THE LITTLEJOHN HOUSE—West Eden Street
In 1770, Joseph Blount bought from William Flury this lot and everything west of it to the creek, including a very big house and stables and gardens which appear on the 1769 map. Seven years later he willed it to his son Joseph. There is no record of the transfer from Joseph Blount, Jr., to his sister Sarah Blount Littlejohn, one of the signers of the Tea Party resolutions. But she and her husband, William Littlejohn, built the present house and were living in it in 1791, when their young daughter Jane was drowned within sight of it, the only one lost when the boat was ripped open on a sunken wreck while she and a group of friends were on a sailing party. From 1889 until 1919 it was the home of the Theodorick B. Bland family. Present owners, Mr. and Mrs. T. C. Byrum, Sr.
One mile north of Bandon Plantation. In 1752, Lord Granville granted to John Wallace 325 acres, with the usual provision that within three years he must clear and cultivate 3 to 4 acres per hundred in order to retain the property. This original grant is still intact. The original part of the present house was built about 1752 by Peter Parker, husband of John Wallace's daughter Sarah Wallis. The house is an example of double galleries and low ceilings. This property is unique in being the only grant in Chowan County still held by the descendants of the original owners. Present owner, Mrs. W. H. Winborne.SYCAMORE PLANTATION—Countryside
Built before the Revolution. Built by Thomas Norcom and retained in the Norcom family until 1903. The main part of the house (floor plan) is like the Adam Thorogood house (1660) in Princess Anne County, Va. The original floors, panelling and mantels are still intact. Present owners, Mr. and Mrs. Grayson H. Harding.
THE LEIGH HOUSE—West Queen Street
THE POLLOCK HOUSE—West Eden Street
This house was probably built by Gilbert Leigh, believed to be the architect of the Court House, who owned the property from 1756 to 1771. At the time of the Tea Party it was owned by William Bennett, hatter, and his wife Lydia, one of the signers of the resolutions. In 1777 it was bought by Alexander Valentine and his wife Sarah Crickett, another signer; their descendants, the Hathaways and Bockovers, continued to own it until about the time of the War Between the States. Since 1873 it has belonged to descendants of Capt. Jacob Wool. Present owners, Mr. and Mrs. W. A. Everett.
The earliest owner (1723) of this property was Christopher Gale, soon to become Chief Justice of North Carolina. But after he sold it, the following year, there is no record of the property until 1763. At that time George Blair bought the lots where the house stands, and within ten years had “saved” the whole west half of the block. This house is the one he built. In 1783, Jean Blair, his widow, and her brother Samuel Johnston, sold the property to Stephen Cabarrus, who within five years sold it to Cullen Pollock of Bertie. Pollock willed his house and “four Lotts Joining” to his wife, Ann Booth Pollock, and a “new, elegant and fashionable Charrot with Harness for four horses, also her choice of four horses.” For some time after her husband's death, Mrs. Pollock lived in New York, but not until 1821 was the house sold. Three years later it came into the hands of Dr. James Norcom, whose granddaughters still owned it sixty years later. Present owner, Mrs. S. W. Taylor.GREENFIELD—Countryside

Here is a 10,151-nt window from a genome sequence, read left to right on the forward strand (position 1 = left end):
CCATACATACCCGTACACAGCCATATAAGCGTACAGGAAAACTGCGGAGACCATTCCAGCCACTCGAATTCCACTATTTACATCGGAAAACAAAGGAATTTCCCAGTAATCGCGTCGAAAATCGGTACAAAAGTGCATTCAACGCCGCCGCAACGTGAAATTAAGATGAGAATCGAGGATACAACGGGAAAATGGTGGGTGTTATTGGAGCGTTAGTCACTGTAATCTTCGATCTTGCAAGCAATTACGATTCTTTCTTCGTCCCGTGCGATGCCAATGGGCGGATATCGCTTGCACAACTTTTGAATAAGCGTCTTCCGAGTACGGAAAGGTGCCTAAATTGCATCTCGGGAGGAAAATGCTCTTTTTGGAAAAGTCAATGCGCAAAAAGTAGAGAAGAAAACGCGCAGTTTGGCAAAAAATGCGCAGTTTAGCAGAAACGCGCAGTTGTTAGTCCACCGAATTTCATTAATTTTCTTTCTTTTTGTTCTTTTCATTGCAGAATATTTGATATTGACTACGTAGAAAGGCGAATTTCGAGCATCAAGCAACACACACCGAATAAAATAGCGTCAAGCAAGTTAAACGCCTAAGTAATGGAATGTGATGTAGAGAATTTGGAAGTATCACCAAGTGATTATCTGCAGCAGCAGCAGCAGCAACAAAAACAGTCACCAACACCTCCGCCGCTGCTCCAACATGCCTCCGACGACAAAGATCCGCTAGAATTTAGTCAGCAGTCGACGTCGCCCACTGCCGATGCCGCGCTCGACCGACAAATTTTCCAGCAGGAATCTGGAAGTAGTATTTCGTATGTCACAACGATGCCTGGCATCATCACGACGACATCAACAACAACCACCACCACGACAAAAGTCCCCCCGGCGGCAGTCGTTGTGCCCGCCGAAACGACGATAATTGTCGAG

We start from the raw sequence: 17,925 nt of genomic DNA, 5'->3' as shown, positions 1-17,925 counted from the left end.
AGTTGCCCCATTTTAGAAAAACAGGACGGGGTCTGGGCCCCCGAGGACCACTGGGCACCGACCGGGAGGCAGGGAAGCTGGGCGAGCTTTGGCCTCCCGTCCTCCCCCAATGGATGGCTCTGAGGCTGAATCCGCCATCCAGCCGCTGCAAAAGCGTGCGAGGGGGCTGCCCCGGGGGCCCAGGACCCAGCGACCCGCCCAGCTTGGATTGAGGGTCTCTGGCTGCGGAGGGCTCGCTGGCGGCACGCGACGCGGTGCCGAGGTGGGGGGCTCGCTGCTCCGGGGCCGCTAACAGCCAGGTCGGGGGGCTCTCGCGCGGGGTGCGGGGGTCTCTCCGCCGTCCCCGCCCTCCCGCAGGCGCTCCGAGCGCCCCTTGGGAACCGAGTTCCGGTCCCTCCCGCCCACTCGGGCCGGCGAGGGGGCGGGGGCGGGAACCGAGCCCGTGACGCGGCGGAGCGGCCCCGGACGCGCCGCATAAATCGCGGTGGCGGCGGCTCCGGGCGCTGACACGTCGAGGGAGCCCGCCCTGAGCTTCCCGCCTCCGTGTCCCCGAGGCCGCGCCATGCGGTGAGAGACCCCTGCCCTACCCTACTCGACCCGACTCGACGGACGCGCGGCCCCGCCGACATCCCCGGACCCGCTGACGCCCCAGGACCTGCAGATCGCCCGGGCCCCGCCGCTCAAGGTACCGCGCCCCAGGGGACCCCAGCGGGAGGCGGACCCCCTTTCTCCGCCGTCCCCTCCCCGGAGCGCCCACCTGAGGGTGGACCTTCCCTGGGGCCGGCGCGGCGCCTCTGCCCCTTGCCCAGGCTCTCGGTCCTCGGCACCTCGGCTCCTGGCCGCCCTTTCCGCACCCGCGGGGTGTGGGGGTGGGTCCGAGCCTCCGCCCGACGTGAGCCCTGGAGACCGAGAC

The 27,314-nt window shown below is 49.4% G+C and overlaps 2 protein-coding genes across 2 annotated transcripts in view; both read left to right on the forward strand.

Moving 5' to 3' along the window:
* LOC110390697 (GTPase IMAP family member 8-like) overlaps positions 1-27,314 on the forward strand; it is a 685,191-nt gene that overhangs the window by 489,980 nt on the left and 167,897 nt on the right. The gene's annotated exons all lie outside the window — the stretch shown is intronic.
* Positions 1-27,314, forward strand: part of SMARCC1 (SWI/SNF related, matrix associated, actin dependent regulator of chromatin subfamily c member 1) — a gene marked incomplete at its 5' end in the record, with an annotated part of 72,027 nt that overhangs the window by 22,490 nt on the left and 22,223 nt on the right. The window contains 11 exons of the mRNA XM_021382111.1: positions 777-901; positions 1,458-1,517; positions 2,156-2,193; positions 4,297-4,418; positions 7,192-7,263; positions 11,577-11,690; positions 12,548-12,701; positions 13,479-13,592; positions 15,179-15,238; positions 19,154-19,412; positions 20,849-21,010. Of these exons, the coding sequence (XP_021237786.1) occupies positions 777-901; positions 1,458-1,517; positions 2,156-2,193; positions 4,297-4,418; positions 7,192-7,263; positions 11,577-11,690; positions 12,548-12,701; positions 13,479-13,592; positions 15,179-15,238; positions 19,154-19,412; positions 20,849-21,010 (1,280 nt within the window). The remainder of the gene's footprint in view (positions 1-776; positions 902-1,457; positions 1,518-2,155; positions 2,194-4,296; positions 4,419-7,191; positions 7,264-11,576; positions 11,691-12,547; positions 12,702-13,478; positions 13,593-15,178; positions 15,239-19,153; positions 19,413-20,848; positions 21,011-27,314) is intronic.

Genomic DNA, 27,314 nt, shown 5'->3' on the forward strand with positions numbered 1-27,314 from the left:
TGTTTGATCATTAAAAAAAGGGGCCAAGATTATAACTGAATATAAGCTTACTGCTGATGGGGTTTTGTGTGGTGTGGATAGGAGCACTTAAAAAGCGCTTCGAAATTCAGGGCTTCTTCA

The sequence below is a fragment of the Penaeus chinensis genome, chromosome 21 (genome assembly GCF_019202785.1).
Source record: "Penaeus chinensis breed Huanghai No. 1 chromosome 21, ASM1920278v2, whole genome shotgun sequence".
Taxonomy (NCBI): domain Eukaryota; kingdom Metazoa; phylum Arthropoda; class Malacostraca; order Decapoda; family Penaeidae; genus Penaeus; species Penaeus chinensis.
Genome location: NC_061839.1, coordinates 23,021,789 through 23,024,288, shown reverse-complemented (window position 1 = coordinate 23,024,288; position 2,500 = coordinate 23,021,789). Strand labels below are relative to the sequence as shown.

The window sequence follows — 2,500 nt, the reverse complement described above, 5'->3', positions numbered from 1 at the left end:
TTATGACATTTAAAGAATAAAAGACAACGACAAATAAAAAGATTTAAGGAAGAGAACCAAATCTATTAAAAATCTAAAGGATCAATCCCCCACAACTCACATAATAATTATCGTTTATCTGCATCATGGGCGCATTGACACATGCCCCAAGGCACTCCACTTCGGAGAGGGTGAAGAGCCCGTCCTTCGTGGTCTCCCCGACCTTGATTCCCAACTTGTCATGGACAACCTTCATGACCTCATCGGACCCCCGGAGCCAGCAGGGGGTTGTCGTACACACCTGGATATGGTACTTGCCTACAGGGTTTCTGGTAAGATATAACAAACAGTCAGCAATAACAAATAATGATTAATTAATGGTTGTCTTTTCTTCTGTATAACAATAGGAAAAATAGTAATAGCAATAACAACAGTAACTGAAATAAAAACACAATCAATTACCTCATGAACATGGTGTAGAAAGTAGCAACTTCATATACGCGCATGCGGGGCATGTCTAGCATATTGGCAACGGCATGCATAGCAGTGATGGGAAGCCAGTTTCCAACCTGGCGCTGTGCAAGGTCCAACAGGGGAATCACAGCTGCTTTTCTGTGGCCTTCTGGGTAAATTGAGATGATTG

The main part of the house, built around 1752 by the Creecys, was later owned by the Woods, all of the same lineage, and the present occupants represent the seventh generation of ownership in the family. Present owner, Mrs. George Collins Wood.
THE IREDELL HOUSE—East Church Street
The Commissioners granted John Wilkins four lots in December, 1756, with the usual provision that within two years he must build a house on each lot at least twenty by fifteen feet, or make comparable improvements to the whole plot. He built the original part of the present house by 1759. In 1773 he sold it to Joseph Whedbee, a silversmith, who in 1778 sold it to James Iredell. Deputy Collector for the Port of Roanoke at 17, Iredell was Attorney General of North Carolina at 28, and an Associate Justice of the Supreme Court of the United States at 39. In 1773 he married Hannah Johnston, sister of Samuel Johnston. Their son, James Iredell, Jr., became Governor of North Carolina. The house remained in Mrs. Iredell's possession until her death in 1826, and after that in her son's, even after he moved away from Edenton.
Governor Iredell died here while on a visit to his cousin, the Rev. Samuel I. Johnston, Rector of St. Paul's Church. From about 1853 on, for many years, the Iredell house was used as a rectory for St. Paul's. Saved in 1949 by the Edenton Chapter of the N.S.D.A.R., and owned by the State of North Carolina, the house is in the care of the James Iredell Association, Inc., and the Tea Party Chapter of the D.A.R.THE JAMES IREDELL, JR., HOUSE—West King Street
On November 26, 1806, Edmund Hoskins, who had owned this house for four years, advertised in the Edenton Gazette the new stock in his store opposite the dwelling house of the late Nathaniel Allen — an interesting record, because no other known business property of that period still exists. He continued to run his store here even after he sold this and the Ellison house next door to James Iredell, Jr., in 1816. But Iredell took it over about 1820, using it also for his law office. Soon after he was elected governor and sold all his Edenton property, the Edenton Gazette carried a final mention of the use of this house for business, when Nathaniel Howcott opened a clock-making shop in the “apartment” used by Iredell as his office. Later owners were Thomas B. Haughton, Joseph Manning, and Thomas H. Leary, Jr. In 1890 it came into the possession of Dr. Thomas J. Hoskins, whose descendants have occupied it ever since. Present owner, Miss Louise Coke.THE CRAVEN HOUSE—West King Street